Amazon wants to contend with Elon Musk’s SpaceX in supplying a global bandwidth network from low orbit Earth. The Jeff Bezos headed business has been focusing on a task Kuiper under which it aims to supply access to the web to millions of individuals residing in remote locations.
The business has sought permission from the Federal Communications Commission (FCC) to launch 3,236 communications satellites. The FCC is accountable for coordinating radio-frequency and trajectories use.
Our vision is to provide low-latency, high-speed broadband connectivityAmazon
In low-Earth orbit, satellites have to revolve around the planet earth to remain aloft swiftly. As one satellite gets to the horizon, it relays indicators to another satellite and therefore a huge quantity of satellites are had a need to set up a global network.
In its FCC filings, Amazon offers said that the task shall help U.S. communities “by giving fixed broadband communications solutions to hard-to-reach and rural areas.”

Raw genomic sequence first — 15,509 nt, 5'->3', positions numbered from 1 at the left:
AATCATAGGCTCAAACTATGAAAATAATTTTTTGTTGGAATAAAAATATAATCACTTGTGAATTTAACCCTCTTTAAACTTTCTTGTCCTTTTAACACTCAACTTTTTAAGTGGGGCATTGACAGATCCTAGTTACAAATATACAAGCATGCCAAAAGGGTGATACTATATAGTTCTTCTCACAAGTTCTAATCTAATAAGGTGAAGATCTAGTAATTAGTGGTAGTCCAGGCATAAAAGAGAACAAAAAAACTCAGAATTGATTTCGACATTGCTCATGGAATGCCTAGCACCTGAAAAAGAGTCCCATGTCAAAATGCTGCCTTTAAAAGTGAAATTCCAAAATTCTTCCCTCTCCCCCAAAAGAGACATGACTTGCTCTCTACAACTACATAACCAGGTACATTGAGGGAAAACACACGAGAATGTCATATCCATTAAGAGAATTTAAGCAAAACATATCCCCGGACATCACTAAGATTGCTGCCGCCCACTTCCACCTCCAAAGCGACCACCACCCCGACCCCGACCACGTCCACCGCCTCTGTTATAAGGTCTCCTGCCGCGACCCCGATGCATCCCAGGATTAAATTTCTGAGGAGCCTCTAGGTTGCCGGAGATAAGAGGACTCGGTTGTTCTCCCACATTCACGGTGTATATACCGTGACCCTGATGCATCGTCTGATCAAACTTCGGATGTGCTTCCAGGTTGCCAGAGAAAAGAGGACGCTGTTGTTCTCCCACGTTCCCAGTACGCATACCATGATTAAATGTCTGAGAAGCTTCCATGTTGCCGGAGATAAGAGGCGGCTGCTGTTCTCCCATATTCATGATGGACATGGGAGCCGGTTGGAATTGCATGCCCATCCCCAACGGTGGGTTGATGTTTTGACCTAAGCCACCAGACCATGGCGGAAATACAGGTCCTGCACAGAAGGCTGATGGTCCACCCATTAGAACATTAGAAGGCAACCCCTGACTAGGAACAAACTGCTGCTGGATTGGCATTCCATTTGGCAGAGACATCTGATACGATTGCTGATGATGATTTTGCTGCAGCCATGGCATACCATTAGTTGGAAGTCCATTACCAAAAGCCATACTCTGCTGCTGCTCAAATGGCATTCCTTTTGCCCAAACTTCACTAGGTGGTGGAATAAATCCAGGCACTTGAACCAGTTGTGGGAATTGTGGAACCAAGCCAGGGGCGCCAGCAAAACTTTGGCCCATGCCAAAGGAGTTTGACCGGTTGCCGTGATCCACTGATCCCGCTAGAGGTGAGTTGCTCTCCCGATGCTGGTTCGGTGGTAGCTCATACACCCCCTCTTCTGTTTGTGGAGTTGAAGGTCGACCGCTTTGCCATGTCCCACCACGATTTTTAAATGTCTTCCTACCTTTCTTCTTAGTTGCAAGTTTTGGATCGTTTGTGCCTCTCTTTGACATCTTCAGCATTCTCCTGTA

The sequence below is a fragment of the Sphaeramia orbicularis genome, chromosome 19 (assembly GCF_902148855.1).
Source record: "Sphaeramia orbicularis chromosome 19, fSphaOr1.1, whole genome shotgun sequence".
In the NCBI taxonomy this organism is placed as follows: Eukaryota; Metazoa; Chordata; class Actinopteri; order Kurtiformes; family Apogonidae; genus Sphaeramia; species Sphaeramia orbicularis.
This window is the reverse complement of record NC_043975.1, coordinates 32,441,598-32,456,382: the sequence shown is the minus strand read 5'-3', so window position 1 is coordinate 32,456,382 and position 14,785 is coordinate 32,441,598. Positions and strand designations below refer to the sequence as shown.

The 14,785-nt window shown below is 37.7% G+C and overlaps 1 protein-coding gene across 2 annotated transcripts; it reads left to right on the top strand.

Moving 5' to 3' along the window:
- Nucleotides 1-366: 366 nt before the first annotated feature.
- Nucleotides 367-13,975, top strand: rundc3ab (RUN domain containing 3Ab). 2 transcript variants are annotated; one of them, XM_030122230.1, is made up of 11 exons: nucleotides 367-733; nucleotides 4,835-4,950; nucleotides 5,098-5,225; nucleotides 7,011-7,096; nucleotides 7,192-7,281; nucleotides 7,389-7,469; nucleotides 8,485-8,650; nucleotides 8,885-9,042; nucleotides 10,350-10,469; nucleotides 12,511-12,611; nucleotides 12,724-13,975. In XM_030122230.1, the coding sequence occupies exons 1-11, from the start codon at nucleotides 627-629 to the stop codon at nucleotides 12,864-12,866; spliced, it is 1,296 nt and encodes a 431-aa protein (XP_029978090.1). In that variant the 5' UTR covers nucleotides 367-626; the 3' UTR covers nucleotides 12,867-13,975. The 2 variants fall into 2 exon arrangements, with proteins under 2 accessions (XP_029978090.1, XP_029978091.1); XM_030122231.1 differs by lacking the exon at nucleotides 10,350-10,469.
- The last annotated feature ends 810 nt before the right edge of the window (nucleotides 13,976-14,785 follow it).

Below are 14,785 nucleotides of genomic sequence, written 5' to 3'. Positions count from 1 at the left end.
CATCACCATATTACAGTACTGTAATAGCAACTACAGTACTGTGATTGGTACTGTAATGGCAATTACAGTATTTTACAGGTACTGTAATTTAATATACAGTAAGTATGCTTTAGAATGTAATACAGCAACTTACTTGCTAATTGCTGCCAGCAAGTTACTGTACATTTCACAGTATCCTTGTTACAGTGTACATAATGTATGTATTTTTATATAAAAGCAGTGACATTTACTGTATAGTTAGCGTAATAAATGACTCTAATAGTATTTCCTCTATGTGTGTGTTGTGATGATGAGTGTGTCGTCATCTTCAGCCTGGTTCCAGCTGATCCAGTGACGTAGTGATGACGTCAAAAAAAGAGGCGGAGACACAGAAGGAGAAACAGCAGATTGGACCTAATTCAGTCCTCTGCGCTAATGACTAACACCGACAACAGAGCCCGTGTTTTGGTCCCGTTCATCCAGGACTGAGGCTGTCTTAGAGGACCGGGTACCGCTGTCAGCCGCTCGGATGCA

The filing also says that furthermore to providing broadband services to hard-to-reach and rural areas, it’ll offer “high-throughput cellular broadband connectivity services for aircraft also, maritime vessels, and property vehicles.”
Amazon isn’t the initial business to deploy such a network in space. IN-MAY, Elon Musk’s firm SpaceX delivered 60 Starlink businesses and satellites like Telesat, LeoSat OneWeb and Technology are also likely to give broadband connections by deploying satellites in low Earth orbit.